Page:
By Russ and Tiña De Maris
Looking at the RVs owned by some new RVers, you might think they made their purchase at a scratch and dent sale. While RVers, for the most part–including new ones–don’t get in major accidents, “getting too close to something” seems to be a way of life for those getting accustomed to driving a “big” rig.
It’s likely that compared to what you’ve been driving most of your life an RV is much bigger. Not only is it longer, it’s probably much taller, and possibly a bit wider. Out on the open road these factors aren’t usually a big problem. But put you and your RV in a tight spot, say maneuvering around a fuel island or small campground, and that size suddenly becomes a huge issue.
Keeping out of trouble with your new RV means two things: Knowledge and practice. It’s important to be knowledgeable about your RV’s characteristics. We’re often surprised to find RVers who simply don’t have a clue as to how tall their rig is. Get an accurate measurement, then write it down where the driver can see it. Using a “tape gun” or label maker and printing the information in large print really helps. Put the information close by: A good place is on the upper portion of the windshield. When you approach a low bridge or awning at a fuel station you’ll have the information you need to know whether or not you can make the passage.
Some snicker at this idea, but a couple we know once got “off the beaten track” while towing their travel trailer in an unfamiliar town. Before they knew it, they tried passing under a railroad overpass and literally peeled the roof off their new travel trailer. It took several days out of their vacation plans and the help of their insurance company to put themselves back together.
Practice putting your RV through turns before you get in a ticklish situation. An empty parking lot, an assistant, and some cardboard boxes set up to simulate obstacles can help you see how easily (or how difficult) you can steer and make corners. A major issue that new RVers often run into (literally as well is figuratively) is the phenomenon known as tail swing.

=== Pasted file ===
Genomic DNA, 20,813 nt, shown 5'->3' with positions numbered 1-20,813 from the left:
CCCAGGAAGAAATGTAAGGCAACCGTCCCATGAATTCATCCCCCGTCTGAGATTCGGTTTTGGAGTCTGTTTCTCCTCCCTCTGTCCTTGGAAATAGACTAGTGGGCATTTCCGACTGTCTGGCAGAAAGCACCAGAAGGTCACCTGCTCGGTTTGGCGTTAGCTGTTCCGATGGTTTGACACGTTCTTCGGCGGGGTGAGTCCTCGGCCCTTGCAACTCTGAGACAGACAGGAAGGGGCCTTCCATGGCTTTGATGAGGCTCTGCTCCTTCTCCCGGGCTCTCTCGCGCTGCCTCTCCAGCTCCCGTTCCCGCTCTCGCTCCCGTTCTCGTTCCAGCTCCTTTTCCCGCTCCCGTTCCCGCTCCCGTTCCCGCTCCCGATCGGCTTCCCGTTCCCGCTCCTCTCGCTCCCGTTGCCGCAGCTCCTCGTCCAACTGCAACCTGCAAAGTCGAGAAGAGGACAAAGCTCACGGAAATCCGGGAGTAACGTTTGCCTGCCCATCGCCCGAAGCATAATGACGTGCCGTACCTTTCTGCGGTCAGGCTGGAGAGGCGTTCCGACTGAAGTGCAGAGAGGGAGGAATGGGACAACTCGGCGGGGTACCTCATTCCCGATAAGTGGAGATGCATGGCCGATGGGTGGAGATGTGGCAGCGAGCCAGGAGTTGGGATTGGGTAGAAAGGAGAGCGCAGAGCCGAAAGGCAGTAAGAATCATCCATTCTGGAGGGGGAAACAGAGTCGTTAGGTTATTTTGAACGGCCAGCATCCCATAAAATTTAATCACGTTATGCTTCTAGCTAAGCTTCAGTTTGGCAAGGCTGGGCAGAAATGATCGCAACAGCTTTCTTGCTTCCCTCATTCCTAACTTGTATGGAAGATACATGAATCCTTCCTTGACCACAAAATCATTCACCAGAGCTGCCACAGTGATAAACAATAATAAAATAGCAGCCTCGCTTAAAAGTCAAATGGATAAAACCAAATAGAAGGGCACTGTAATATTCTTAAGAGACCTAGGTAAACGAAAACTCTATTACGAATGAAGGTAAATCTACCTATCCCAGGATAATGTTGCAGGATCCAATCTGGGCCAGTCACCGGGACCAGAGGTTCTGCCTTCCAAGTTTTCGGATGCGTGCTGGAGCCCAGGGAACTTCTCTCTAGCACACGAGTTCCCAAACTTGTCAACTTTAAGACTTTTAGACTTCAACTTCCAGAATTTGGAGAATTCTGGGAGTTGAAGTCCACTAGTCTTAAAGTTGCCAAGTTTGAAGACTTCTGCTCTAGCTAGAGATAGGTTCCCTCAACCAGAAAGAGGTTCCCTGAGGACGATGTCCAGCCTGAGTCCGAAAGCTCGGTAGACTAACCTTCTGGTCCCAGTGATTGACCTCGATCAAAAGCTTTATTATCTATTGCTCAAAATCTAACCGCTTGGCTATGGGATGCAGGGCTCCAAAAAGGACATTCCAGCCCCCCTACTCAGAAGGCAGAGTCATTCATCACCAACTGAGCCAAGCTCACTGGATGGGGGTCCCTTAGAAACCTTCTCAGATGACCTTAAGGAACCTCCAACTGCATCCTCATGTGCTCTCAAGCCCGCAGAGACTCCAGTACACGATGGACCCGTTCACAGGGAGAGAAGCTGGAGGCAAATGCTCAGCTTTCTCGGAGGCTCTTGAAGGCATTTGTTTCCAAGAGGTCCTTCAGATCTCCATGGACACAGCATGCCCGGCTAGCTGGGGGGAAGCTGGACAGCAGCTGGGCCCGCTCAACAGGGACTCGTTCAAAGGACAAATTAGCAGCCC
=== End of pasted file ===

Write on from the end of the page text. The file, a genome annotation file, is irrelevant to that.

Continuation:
Tail swing “happens” when you steer one direction and the rear end of the rig goes the other. How’s that? We can illustrate it with a pencil. Take a pencil in your hand, holding it parallel to the floor. Pretend the point of the pencil is the front of your RV; the eraser, the rear end. Now “drive” your RV into a left turn. As you do, you’ll find the eraser swings out to the right.
In an automobile you don’t notice the effect of tail swing near as much, as the pivoting point of the car (the rear wheels) is fairly close to the rear bumper. In a motorhome the rear wheels can be quite far away from the back bumper, and the effect of tail swing is multiplied. Now picture yourself at the fuel island with your big motorhome. You’ve parked close enough to the pumps to stretch the fuel hose to the tank. When it’s time to pull out, if you don’t pull far enough forward before making your turn, the rear end of the motorhome can easily meet up with stationary objects (like a fuel pump) with embarrassing consequences. This same effect can plague RVers yanking a trailer.
With a motorhome, carefully watching the rear view mirror can help you see where your tail swing can take you. With a travel trailer, you’ll be blind on the right side as you make a left turn and vise-versa. Practice is where tail swing problems can be accounted for. Drive your motorhome in the parking lot with a spotter ensuring you haven’t “hit” your obstacle boxes. If you’re dealing with a tow rig, the only way to get the “feel” for what your rig can and can’t do is to have someone else drive it while you stand outside and see the tail swing effect for yourself.
Next, we’ll discuss passing with an RV.
If you missed our last part on keep an eye open behind, you can find it here.